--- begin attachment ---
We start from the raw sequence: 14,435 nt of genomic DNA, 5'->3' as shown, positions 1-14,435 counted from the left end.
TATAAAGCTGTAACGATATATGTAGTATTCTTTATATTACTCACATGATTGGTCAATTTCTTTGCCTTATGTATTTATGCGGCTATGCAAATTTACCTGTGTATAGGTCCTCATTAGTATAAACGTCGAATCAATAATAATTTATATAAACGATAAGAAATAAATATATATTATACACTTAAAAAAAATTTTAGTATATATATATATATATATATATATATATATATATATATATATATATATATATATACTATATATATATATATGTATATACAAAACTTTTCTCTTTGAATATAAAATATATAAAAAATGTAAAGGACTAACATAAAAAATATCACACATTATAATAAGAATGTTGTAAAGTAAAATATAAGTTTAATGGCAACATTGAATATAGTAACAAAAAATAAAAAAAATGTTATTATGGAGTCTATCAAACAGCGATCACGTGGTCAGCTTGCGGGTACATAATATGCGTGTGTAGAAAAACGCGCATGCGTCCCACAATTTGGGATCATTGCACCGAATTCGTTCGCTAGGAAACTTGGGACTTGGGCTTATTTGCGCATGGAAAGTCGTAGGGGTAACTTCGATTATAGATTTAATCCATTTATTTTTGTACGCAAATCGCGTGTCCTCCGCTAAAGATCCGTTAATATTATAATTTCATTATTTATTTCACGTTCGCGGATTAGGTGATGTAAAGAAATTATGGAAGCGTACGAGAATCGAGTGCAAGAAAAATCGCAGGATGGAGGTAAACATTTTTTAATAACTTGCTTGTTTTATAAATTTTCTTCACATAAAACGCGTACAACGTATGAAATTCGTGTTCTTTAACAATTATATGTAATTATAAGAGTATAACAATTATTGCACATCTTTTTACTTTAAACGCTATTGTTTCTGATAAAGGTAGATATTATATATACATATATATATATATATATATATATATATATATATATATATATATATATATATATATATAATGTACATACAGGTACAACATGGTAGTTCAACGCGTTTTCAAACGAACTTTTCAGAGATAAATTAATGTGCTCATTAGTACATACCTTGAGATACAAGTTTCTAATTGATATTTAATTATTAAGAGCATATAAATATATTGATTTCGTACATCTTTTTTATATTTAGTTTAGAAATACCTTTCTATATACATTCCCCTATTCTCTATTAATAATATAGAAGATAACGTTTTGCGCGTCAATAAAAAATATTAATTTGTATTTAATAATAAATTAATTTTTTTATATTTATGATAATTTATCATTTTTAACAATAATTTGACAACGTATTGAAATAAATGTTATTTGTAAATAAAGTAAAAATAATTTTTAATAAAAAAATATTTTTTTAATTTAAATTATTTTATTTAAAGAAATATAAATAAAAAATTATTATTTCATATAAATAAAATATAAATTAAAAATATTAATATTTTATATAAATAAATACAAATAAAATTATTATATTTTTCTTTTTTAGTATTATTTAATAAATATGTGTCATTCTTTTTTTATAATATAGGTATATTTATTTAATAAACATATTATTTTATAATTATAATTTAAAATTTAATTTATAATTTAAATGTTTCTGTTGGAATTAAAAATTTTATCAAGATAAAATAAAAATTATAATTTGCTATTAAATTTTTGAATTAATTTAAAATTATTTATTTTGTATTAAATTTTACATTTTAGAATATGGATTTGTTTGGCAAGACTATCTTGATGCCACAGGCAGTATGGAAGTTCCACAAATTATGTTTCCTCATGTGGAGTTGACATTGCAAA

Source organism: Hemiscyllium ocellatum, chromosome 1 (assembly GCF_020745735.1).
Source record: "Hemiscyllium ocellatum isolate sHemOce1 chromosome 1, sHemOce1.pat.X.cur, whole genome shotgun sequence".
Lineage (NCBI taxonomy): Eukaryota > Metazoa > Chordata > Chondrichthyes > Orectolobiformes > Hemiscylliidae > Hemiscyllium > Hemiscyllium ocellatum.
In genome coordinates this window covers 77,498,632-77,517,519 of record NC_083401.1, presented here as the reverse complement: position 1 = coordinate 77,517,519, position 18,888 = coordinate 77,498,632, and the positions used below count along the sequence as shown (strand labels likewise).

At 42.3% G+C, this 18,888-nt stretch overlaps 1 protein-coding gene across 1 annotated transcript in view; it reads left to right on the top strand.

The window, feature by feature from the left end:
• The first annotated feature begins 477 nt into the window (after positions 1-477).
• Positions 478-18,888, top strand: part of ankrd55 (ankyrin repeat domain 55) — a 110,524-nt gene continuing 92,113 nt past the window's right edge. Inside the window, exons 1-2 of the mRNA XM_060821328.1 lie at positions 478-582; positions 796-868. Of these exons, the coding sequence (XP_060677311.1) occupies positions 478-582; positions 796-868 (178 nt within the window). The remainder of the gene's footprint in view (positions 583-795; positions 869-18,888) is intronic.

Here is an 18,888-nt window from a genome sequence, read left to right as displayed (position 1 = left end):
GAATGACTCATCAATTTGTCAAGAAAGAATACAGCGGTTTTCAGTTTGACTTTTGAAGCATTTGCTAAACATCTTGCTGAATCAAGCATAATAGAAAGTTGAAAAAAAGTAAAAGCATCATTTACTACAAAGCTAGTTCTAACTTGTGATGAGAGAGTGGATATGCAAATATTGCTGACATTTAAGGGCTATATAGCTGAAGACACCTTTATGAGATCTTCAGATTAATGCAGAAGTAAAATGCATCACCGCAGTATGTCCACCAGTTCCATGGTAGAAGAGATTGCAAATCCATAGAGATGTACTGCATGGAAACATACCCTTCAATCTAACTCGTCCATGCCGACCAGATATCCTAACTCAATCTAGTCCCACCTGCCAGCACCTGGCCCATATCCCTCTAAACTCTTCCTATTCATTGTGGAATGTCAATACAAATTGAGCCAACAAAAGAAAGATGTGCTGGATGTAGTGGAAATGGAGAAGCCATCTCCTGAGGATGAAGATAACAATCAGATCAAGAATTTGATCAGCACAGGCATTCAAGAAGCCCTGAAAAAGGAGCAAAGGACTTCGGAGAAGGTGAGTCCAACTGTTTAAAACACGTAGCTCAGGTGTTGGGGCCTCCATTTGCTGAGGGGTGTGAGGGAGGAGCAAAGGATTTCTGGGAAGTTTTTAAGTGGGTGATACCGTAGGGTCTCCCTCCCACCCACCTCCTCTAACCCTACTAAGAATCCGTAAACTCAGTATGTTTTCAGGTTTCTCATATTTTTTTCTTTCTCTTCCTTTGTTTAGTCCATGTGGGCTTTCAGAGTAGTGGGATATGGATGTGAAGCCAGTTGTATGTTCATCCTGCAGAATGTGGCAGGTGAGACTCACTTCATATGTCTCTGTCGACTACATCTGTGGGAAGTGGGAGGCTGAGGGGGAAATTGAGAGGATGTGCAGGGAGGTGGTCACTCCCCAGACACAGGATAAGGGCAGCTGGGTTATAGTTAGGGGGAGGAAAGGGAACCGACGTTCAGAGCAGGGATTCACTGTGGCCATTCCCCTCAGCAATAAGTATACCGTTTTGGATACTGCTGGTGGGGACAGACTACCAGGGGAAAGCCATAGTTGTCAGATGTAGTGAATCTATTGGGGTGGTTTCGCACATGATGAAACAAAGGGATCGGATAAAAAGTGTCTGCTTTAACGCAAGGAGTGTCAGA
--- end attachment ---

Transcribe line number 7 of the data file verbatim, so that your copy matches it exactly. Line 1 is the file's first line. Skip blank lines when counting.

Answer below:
At 42.3% G+C, this 18,888-nt stretch overlaps 1 protein-coding gene across 1 annotated transcript in view; it reads left to right on the top strand.